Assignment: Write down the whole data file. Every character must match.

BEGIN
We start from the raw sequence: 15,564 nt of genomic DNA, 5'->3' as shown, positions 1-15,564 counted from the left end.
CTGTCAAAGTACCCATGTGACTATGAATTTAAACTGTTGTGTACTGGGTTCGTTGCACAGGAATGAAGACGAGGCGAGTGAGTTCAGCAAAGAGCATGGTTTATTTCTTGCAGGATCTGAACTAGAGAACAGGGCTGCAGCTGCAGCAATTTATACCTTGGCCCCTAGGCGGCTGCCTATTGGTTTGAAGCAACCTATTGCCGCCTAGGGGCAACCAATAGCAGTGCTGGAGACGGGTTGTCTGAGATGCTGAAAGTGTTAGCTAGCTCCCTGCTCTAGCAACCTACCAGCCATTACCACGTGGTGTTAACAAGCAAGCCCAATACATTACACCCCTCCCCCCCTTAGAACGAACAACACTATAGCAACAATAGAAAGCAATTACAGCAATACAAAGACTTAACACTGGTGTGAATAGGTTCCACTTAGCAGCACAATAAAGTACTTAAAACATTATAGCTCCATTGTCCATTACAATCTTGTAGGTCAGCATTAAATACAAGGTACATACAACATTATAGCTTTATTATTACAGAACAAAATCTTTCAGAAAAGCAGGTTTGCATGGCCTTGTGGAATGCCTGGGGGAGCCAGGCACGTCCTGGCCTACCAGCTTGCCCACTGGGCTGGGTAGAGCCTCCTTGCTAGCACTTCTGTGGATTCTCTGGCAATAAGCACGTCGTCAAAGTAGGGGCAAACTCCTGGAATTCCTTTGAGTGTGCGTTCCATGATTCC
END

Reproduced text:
We start from the raw sequence: 15,564 nt of genomic DNA, 5'->3' as shown, positions 1-15,564 counted from the left end.
CTGTCAAAGTACCCATGTGACTATGAATTTAAACTGTTGTGTACTGGGTTCGTTGCACAGGAATGAAGACGAGGCGAGTGAGTTCAGCAAAGAGCATGGTTTATTTCTTGCAGGATCTGAACTAGAGAACAGGGCTGCAGCTGCAGCAATTTATACCTTGGCCCCTAGGCGGCTGCCTATTGGTTTGAAGCAACCTATTGCCGCCTAGGGGCAACCAATAGCAGTGCTGGAGACGGGTTGTCTGAGATGCTGAAAGTGTTAGCTAGCTCCCTGCTCTAGCAACCTACCAGCCATTACCACGTGGTGTTAACAAGCAAGCCCAATACATTACACCCCTCCCCCCCTTAGAACGAACAACACTATAGCAACAATAGAAAGCAATTACAGCAATACAAAGACTTAACACTGGTGTGAATAGGTTCCACTTAGCAGCACAATAAAGTACTTAAAACATTATAGCTCCATTGTCCATTACAATCTTGTAGGTCAGCATTAAATACAAGGTACATACAACATTATAGCTTTATTATTACAGAACAAAATCTTTCAGAAAAGCAGGTTTGCATGGCCTTGTGGAATGCCTGGGGGAGCCAGGCACGTCCTGGCCTACCAGCTTGCCCACTGGGCTGGGTAGAGCCTCCTTGCTAGCACTTCTGTGGATTCTCTGGCAATAAGCACGTCGTCAAAGTAGGGGCAAACTCCTGGAATTCCTTTGAGTGTGCGTTCCATGATTCC